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Property Perspectives: Don’t underestimate your value

Property Perspectives: Don’t underestimate your value

By Michele Sansone, President, North America Property

While there is a definite shift in businesses having a significant increase in intangible assets that need protection as opposed to tangible assets like real estate, facilities and equipment; the fact of the matter is, for many businesses, physical property is still a very valued possession and needs the right insurance protection.  In fact, many couldn’t conduct business without a well-managed, safe facility with the right equipment.

That’s why it is so surprising how often business’ physical operations and properties are undervalued, according to Michele Sansone, President of AXA XL’s North America Property insurance team. An undervaluation can have a big effect on insurance protection.  Here she shares her thoughts.  

How’s the commercial property market overall?  Are commercial property insurers getting the adequate rate for the risks they’re insuring?

Sansone:  It’s still a very competitive market, although we’ve seen some rate correction.  I think we can expect some more this year having just gone through another record-breaking year of Nat Cat losses.  On the property side, many broker reports anticipate that non-catastrophe-exposed risks will see rates flat to 5% higher, while cat-exposed risks will likely see a projected increase in the range of 2.5% to 7.5% and cat-exposed properties with losses could experience rate increases of 10% or more. 

Especially after the last two years of record-breaking losses, it’s clear that we cannot turn a blind eye to the long-term health of the industry.  We need to get rate adequacy in line with the risks that we are assuming and the Nat Cat trends we are experiencing.    

What has caused the greatest challenges to your book of property business over the past two years?

There are a couple of challenges.  For one, not getting accurate Total Insurable Values (TIVs) across our clients’ enterprises is a challenge because it does not allow us to price the risk adequately.  In commercial property insurance, TIV is the sum of the full value of a client’s covered property, business income values and any other insured property, like equipment.  It’s the collective valuation of the business’ operation.  Too often in the annual property underwriting process, TIVs get a passing glance. They are not updated regularly.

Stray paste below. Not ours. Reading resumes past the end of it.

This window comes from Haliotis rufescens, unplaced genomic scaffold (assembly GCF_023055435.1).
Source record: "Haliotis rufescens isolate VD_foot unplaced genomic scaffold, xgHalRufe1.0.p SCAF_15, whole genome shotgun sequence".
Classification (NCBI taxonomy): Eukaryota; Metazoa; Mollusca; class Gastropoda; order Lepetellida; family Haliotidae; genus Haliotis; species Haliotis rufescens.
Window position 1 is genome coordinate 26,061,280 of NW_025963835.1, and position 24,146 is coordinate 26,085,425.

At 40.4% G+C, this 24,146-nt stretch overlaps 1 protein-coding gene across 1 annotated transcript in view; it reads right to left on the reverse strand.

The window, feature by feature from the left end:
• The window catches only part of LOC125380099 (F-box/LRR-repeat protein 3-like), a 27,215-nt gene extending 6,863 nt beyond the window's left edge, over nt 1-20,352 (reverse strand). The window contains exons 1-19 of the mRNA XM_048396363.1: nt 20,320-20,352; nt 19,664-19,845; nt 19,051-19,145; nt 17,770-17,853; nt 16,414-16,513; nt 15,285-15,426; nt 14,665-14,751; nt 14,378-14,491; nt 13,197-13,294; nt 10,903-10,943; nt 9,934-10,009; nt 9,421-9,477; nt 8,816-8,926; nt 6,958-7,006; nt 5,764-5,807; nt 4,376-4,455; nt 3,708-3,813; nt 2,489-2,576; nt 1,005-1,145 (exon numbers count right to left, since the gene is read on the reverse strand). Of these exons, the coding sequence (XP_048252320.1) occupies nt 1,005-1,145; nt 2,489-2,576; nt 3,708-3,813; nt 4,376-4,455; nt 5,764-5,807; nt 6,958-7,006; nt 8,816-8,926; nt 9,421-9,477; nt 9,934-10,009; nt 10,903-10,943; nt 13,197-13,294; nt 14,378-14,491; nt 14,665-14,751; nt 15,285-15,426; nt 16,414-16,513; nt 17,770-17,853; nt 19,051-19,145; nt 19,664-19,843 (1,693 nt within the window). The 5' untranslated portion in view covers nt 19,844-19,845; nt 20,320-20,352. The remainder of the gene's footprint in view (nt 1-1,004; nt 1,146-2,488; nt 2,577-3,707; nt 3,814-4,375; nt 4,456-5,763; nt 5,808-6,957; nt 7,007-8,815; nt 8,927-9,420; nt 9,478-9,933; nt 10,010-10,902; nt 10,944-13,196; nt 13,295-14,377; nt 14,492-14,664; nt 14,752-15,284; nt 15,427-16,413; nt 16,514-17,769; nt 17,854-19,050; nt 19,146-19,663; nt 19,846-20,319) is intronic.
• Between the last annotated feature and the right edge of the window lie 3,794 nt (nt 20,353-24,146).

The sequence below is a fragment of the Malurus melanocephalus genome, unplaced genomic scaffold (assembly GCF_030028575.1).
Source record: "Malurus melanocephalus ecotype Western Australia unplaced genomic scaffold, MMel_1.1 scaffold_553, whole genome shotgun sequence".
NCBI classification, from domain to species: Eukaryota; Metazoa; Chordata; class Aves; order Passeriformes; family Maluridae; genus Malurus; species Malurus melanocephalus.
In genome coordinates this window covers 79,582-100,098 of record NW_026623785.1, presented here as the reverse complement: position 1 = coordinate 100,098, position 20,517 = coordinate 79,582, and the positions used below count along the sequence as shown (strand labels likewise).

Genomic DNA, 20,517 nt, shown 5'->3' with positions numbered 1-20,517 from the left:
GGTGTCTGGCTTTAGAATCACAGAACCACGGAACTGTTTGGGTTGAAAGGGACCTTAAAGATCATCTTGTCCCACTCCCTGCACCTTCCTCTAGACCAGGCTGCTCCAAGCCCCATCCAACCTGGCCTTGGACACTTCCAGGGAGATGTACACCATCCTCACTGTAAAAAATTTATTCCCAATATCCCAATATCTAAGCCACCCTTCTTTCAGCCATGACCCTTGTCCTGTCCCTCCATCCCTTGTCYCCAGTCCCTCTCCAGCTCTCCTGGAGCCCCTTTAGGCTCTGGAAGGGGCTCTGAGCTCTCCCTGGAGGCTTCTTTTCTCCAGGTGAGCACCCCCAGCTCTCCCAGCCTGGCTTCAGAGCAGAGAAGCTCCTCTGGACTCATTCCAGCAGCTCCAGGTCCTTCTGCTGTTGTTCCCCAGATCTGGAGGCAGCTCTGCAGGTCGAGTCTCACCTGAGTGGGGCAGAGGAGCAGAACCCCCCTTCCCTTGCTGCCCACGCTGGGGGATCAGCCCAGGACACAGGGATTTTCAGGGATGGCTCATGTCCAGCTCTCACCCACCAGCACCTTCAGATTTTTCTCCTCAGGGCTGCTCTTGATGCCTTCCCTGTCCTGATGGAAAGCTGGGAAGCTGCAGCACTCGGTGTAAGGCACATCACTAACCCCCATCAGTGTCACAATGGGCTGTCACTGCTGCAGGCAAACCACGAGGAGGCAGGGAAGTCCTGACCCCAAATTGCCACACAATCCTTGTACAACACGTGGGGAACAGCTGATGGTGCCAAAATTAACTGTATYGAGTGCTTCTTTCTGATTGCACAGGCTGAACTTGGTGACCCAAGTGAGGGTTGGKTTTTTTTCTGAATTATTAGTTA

When businesses provide out-of-date or underestimated TIVs, pricing is based on faulty data.  TIVs are more than just real estate values or replacement costs of a building. Here lies the second challenge -- assessing a business’ contingent risks.  Getting a full understanding and gaining an appreciation of our client’s suppliers and others that touch their business is challenging, but important to accurately evaluate potential business interruption exposures. 

Assessing pricing risks accurately for the long term is imperative to remain a financially strong carrier and be ready for the next “big one.”   Undervaluing properties or the cost of potential business interruption can potentially leave insureds holding the bag if they exhaust the tower of coverages that they buy.  

How and why would businesses undervalue their property?

In many real estate markets, property values have continued to tick upwards. Cost of replacing equipment and in general, the cost of doing business overall has not remained stagnant either.  All this factors into how property is valued and assessed for insurance.  Unfortunately, when insuring commercial properties, we haven’t seen TIVs tick up accordingly.   

Consider a 10,000-square-foot building that today would cost about $1 million to replace.  Unfortunately, a business may still be providing their insurers with older information that says the building is valued at $750,000.  If TIV is not reevaluated, and a property underwriter bases coverage and premium on that $750,000 value, obvious issues will crop up if there is a loss.  For one, this business may be buying insufficient insurance if they have a total loss and need to totally rebuild.  Likewise, the providing insurer would not be receiving an appropriate rate of premium for the exposure it’s taking on.